Danger Tomorrow is a 1960 British crime film directed by Terry Bishop and starring Zena Walker, Robert Urquhart and Rupert Davies.

Underground President (2007)

Blow is searching for his identity and a connection to his past amidst the backdrop of the most vicious gang war that Florida has ever seen. Intrigue, deception, and a secret that threatens to unravel all Blow has ever known, drive the forces that will decide who will become the next Underground President.

Dance Hall (1950)

Dance Hall is a 1950 British film directed by Charles Crichton. The film was an unusual departure for Ealing Studios at the time, as it tells the story about four women and their romantic encounters from a female perspective.

Fatty Finn (1980)

Fatty Finn is a 1980 Australian film, directed by Maurice Murphy and starring Ben Oxenbould with Rebecca Rigg. It is based on the 1930s cartoon-strip character, Fatty Finn, created by Syd Nicholls and is loosely based on the 1927 silent film, The Kid Stakes.

Landscape Suicide (1987)

Landscape Suicide is a 1987 American crime and drama film directed and produced by James Benning. The film starring Rhonda Bell and Elion Sucher in the lead roles.

My Heart of Darkness (2010)

My Heart of Darkness is a Swedish–German 2010 documentary film about four ex-soldiers from different sides of the Angolan civil war and their posttraumatic stress disorder. The film was recorded in 2007. It was first shown at the International Documentary Film Festival Amsterdam on November 20, 2010. It premiered in Sweden on April 8 the next year. The title of the film is a reference to Joseph Conrad's novella Heart of Darkness. The film, like the novella, takes place on a boat traveling up an African river, and covers issues of tragedy and abuse. The four ex-soldiers do not all speak the same language, but translate for each other. The narrator Marius van Niekerk, who is also the film's director and lead character, speaks English, while the others speak Portuguese and Afrikaans.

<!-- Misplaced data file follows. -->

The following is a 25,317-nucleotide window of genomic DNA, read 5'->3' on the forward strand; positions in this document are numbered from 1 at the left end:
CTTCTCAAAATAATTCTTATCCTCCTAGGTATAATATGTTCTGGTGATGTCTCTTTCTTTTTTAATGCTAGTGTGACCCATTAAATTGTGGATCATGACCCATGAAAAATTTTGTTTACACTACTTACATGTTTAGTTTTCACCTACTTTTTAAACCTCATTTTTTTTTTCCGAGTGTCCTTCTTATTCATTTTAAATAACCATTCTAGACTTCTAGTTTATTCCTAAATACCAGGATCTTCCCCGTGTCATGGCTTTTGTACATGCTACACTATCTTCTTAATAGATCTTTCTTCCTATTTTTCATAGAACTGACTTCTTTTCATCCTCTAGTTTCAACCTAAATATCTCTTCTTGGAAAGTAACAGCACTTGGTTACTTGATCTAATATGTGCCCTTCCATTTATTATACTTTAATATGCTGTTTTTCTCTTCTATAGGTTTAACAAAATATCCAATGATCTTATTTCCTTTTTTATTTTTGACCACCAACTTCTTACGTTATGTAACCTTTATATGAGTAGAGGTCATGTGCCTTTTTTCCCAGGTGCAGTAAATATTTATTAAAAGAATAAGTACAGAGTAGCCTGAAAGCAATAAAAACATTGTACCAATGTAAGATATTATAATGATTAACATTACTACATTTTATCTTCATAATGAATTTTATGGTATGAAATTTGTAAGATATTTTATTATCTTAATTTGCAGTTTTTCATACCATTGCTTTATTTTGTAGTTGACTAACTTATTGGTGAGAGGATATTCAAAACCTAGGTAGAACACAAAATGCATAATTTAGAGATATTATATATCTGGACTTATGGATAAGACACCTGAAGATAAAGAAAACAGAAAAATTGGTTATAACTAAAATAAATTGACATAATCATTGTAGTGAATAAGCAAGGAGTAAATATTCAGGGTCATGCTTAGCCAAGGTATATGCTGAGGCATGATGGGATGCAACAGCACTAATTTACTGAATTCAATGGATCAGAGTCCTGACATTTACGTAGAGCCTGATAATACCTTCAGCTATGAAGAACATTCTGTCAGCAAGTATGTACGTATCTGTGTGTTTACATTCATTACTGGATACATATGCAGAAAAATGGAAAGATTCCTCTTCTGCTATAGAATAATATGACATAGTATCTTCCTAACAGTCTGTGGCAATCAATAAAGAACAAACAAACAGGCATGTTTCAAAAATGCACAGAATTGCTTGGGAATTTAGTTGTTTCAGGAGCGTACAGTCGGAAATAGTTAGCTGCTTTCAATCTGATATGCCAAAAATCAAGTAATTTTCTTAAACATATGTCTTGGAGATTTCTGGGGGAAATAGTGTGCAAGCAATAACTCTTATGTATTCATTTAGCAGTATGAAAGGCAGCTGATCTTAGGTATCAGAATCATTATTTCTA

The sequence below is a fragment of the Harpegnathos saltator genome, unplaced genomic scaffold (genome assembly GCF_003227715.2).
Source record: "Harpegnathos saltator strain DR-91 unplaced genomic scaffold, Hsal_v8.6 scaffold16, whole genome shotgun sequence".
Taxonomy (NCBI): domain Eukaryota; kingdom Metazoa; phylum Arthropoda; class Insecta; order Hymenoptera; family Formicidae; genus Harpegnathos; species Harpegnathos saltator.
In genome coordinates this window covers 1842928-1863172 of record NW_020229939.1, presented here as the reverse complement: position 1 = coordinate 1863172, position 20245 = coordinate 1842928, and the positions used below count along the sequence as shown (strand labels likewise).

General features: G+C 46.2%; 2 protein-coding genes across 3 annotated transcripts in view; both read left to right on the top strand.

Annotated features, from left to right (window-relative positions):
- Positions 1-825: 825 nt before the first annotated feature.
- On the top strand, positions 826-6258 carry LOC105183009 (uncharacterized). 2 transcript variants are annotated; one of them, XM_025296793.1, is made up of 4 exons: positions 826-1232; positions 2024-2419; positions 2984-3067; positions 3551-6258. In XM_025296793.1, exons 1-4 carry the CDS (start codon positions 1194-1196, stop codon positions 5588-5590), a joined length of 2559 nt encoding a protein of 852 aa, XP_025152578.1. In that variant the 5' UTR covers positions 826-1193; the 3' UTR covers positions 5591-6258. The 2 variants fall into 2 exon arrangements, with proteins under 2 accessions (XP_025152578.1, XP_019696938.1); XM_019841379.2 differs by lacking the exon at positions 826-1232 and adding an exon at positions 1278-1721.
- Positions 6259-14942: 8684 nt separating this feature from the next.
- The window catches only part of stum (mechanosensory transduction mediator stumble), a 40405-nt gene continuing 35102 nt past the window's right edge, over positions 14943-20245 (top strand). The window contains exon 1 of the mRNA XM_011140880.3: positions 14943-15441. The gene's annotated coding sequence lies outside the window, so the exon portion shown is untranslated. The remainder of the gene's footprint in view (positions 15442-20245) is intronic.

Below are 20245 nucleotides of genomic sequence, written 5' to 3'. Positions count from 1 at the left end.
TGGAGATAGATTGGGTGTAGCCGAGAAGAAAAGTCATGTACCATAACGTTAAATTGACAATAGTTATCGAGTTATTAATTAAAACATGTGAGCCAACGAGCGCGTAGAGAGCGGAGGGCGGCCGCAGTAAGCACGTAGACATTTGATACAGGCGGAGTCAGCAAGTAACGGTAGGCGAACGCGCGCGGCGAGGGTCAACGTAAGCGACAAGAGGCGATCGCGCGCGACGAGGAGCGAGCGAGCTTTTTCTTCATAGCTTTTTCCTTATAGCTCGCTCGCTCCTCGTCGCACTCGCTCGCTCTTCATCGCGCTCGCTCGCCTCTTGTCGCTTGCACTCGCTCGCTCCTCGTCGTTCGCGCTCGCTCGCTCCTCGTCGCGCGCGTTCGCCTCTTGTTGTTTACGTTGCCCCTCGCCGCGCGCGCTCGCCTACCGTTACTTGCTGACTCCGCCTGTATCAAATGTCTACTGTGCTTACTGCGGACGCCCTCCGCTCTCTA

Bugs Bunny's 3rd Movie: 1001 Rabbit Tales (1982)

Bugs Bunny's 3rd Movie: 1001 Rabbit Tales is a 1982 Merrie Melodies film with a compilation of classic Warner Bros. cartoon shorts and animated bridging sequences, hosted by Bugs Bunny.

Plane Nuts (1933)

Plane Nuts is the fourth of five short subjects starring Ted Healy and His Stooges (Moe Howard, Larry Fine and Curly Howard) released by Metro-Goldwyn-Mayer in 1933. A musical-comedy film, the short also featured Bonnie Bonnell as Healy's love interest. The Stooges were billed as "Howard, Fine and Howard." The musical numbers "Happy Landing" and "Dance Until Dawn" were lifted from the 1931 MGM feature film Flying High. According to Moe Howard and Larry Fine, the film was originally planned as a feature film entitled Around the Worlds Backwards. A few individual 35mm frames survive of a scene with Healy and the Stooges piloting an airplane. Plane Nuts appears to be what would have been the feature's opening 2 reels, consisting of musical numbers recycled from other MGM films and a recreation of some of Ted Healy and His Stooges' stage act.

Heroes in Hell (1974)

Heroes in Hell (Italian: Eroi all'inferno) is a 1973 Italian war film directed by Joe D'Amato and starring Klaus Kinski.

Two Days Back (2011)

Emma disappears with a feral boy when she is 5 but has no memory of the ordeal. Seventeen years later she re-enters the forest to help environmentalists stop illegal tree-harvesting. When people start to be killed off, she must face her dark past.

As If It Were Raining (1963)

Embezzling is tempting to a man (Eddie Constantine) passing through Spain.

Under the Pampas Moon (1935)

Under the Pampas Moon, also known as The Gaucho, is a 1935 romantic western film directed by James Tinling, starring Warner Baxter and Ketti Gallian. Baxter plays an Argentine gaucho. Rita Hayworth also had an early role in the film. The film has been cited as a "ludicrously dated essay into South American caricature".